If you pay any attention to the media – print, TV, radio, or online, you know that Millennials are constantly evaluated and compared to other generations. This recent radio interview on Wisconsin Public Radio is no different. This interview highlighted a recent study – AAA Survey Finds Young Millennials Are Biggest Offenders Of Distracted Driving and Reckless Driving.

The survey of more than 2,500 drivers from all age groups found 88 percent of young millennials — those drivers between the ages of 19 and 24 — engaged in at least one risky driving behavior in 30 days. Those behaviors included texting and driving, using drugs or alcohol before getting behind the wheel, or running red lights.”

According to Nick Jarmusz, director of public affairs for AAA Wisconsin, “This age group is the most likely to be involved crashes,” he said. “Most likely to be injured. And, unfortunately, most likely to be killed on the roads here in Wisconsin, according to our crash data.” This is important as fleets across the country have drivers in this age group. Although fleets may not have as many drivers in this age group than in others, don’t get ahead of yourself. The interview stated – when compared to other groups, the second worst offenders are actually older millennials — drivers between the ages of 25 and 39. Seventy-nine percent of respondents in that age group admitted to engaging in risky driving behaviors. Fleet definitely have a great number of drivers in this age group.

When it comes to distracted driver behaviors, those are well known and growing. Before the last decade or so, you had common distractions such as eating, putting on make-up, changing the radio. Then came the navigation devices to add to the existing. Then came the flip-phone and we know how talking on the phone pulls your attention away from the task of driving. Then came the smartphone to pile on top of everything else. Now, there’s texting and driving, dialing, navigation, emailing, face-timing, tweeting, snap-chatting, etc. It’s a fact that more apps and uses for smartphones will continue. All of these add to distracted driving. But remember, eliminating the phone does not eliminate all of the other distractions that we’ve had for decades.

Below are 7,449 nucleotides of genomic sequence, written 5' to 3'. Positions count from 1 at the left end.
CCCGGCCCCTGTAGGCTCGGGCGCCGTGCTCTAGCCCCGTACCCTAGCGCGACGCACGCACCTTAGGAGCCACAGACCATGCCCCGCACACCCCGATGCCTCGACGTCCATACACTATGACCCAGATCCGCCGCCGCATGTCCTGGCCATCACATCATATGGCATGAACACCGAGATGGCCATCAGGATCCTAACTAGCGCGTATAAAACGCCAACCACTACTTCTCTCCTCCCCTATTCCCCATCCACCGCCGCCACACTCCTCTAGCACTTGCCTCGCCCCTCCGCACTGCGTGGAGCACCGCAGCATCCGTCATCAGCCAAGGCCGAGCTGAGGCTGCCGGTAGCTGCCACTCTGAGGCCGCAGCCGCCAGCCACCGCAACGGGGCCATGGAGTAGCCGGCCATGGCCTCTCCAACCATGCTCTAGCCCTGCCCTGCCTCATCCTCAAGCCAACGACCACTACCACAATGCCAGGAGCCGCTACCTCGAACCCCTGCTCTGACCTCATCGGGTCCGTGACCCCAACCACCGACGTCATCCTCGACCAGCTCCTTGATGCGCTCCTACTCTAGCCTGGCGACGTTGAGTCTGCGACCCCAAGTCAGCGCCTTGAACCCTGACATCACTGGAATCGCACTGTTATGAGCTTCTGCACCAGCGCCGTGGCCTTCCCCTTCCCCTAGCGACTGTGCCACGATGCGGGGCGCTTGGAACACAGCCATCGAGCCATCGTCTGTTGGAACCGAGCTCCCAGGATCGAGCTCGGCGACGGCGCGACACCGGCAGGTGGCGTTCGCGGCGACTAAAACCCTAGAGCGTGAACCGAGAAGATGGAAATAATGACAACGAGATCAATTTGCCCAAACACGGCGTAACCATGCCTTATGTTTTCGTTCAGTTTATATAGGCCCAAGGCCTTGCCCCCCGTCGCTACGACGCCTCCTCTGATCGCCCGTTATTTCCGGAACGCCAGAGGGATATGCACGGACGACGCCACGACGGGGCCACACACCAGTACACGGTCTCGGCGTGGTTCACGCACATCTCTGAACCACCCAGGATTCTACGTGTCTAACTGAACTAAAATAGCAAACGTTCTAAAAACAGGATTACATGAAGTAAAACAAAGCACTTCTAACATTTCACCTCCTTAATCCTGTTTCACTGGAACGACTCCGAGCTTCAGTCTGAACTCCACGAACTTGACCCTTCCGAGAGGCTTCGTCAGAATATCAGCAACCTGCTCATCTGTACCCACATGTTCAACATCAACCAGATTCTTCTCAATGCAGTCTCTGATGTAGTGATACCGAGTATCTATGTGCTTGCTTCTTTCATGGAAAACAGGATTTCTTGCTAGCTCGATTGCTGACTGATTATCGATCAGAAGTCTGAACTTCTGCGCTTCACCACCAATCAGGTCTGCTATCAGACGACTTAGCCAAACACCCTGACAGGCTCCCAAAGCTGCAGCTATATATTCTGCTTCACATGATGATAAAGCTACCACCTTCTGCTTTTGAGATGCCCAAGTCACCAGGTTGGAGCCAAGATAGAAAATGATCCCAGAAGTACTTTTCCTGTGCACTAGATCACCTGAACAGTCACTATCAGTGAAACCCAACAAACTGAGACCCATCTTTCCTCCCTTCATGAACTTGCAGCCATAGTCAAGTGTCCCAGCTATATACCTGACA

Beyond distracted driving, the study reminds us that a new generation of drivers continue to drink or use drugs and drive. The primary deterrent her is education on how long it takes to become sober, how little it takes to become impaired, etc. Current technology like Uber and Lyft, etc. can be of assistance here.

The last item identified in the study is that of running red lights. Again, education needs to be provided (ongoing) to remind drivers of the safe distance to trail another vehicle, not driving distracted, etc. so that they are not in a bad position when making a decision to stop at a yellow or to not notice the actual intersection.

The way to combat this is going to be with continued education on what not to do while driving and the rules to follow to avoid causing an accident and possibly how to avoid an accident being caused by someone else that is distracted. Let us remember that all of the technology in the world does not remove the onus of personal responsibility.

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